“Son of Saul” is an outstanding Holocaust film

“Son of Saul” is an outstanding Holocaust film

Robert Tanitch reviews the latest DVDs

SON OF SAUL (Lionsgate).  Auschwitz concentration camp, World War 2, 1944. There have been so many films about the horrors of the Holocaust. You may feel, like I did, that you don’t want to see any more. But you should see this one, which has won many international awards for Best Foreign Film. It is different and important.

Hungarian director Laszlo Nemes’s visceral film is about the sonderkommandos, a sensitive subject. The sonderkommandos were the Jewish prisoners who worked with the Nazi guards in the execution chambers and crematoria, herding the naked prisoners into the showers, the gas chambers, and dealing with the aftermath: the piles of dead bodies, the burning, the ashes thrown into a river, and the scrubbing clean of floors.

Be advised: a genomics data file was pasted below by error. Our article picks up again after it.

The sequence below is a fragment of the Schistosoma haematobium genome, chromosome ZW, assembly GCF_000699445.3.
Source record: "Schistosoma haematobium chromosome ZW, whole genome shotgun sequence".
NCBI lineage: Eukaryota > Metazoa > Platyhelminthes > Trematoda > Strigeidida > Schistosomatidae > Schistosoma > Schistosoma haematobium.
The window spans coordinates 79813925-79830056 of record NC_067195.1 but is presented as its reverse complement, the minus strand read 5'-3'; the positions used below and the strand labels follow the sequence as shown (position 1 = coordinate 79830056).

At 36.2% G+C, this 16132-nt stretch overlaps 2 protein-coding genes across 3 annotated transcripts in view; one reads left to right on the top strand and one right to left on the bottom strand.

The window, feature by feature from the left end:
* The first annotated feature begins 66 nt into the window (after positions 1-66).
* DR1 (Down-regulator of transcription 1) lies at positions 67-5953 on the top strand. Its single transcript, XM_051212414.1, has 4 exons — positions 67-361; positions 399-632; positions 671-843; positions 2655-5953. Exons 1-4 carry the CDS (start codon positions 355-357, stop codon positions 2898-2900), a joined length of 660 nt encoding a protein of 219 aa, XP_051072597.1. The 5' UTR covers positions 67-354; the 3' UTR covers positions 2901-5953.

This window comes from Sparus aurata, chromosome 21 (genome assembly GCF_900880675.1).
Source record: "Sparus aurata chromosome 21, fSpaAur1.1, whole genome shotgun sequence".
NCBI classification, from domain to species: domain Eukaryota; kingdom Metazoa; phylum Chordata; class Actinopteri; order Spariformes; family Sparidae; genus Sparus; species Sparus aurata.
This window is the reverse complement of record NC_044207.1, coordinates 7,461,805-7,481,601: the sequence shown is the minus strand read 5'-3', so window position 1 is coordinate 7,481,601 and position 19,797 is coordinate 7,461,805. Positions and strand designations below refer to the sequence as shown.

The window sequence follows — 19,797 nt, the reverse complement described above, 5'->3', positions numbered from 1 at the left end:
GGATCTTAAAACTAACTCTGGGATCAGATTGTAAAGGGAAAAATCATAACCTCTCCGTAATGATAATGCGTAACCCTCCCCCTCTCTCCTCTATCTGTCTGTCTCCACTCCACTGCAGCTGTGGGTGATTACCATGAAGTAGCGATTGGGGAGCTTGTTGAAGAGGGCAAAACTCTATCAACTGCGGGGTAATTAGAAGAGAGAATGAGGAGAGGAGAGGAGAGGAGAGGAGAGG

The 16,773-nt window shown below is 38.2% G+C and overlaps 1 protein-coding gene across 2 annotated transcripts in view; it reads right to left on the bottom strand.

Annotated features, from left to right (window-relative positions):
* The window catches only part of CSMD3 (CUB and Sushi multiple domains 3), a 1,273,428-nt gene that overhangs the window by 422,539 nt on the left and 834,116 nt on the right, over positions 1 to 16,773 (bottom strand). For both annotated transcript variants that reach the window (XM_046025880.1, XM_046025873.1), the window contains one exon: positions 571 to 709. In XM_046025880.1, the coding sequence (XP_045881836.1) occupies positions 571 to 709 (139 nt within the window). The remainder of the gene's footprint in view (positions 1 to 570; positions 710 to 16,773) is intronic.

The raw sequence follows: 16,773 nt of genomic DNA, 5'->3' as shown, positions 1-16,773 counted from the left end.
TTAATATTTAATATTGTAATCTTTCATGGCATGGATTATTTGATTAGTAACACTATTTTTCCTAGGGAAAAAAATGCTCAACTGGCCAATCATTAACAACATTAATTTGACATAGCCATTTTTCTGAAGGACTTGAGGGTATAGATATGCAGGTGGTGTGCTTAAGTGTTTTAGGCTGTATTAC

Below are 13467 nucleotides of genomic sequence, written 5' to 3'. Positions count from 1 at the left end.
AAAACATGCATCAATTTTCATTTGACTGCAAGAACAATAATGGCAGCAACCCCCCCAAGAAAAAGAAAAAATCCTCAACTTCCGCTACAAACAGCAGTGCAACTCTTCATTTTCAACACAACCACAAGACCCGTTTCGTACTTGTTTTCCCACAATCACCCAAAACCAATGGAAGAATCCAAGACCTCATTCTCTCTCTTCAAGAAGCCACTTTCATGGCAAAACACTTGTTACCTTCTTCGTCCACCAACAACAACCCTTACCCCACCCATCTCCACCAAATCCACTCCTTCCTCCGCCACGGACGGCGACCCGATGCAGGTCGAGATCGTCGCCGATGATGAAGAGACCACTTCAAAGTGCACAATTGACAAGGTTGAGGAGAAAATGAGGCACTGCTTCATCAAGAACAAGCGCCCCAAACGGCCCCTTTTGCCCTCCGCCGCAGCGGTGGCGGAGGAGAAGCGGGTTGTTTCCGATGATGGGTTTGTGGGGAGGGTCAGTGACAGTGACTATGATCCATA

A Hungarian-Jewish sonderkommando (Geza Rohrig) saves a dead boy from autopsy. He says he is his son and is willing to risk his life and others to give him a Jewish burial with funeral rites performed by a rabbi.

Rohrig’s gaunt, impassive face speaks volumes. It is a great performance. We only see what he sees. Most of the horrors are out of shot, off-screen. There is no musical soundtrack. The soundtrack is a Babel of sound, multi-lingual voices, German orders, screams and gunfire.

The muted colour photography is by Mathias Erdely. The handheld camera images are narrow, dark, murky, blurred and mostly in close-up, creating maximum reality.

Son of Saul is an outstanding Holocaust film, all the more powerful and harrowing for being low-keyed and restrained.

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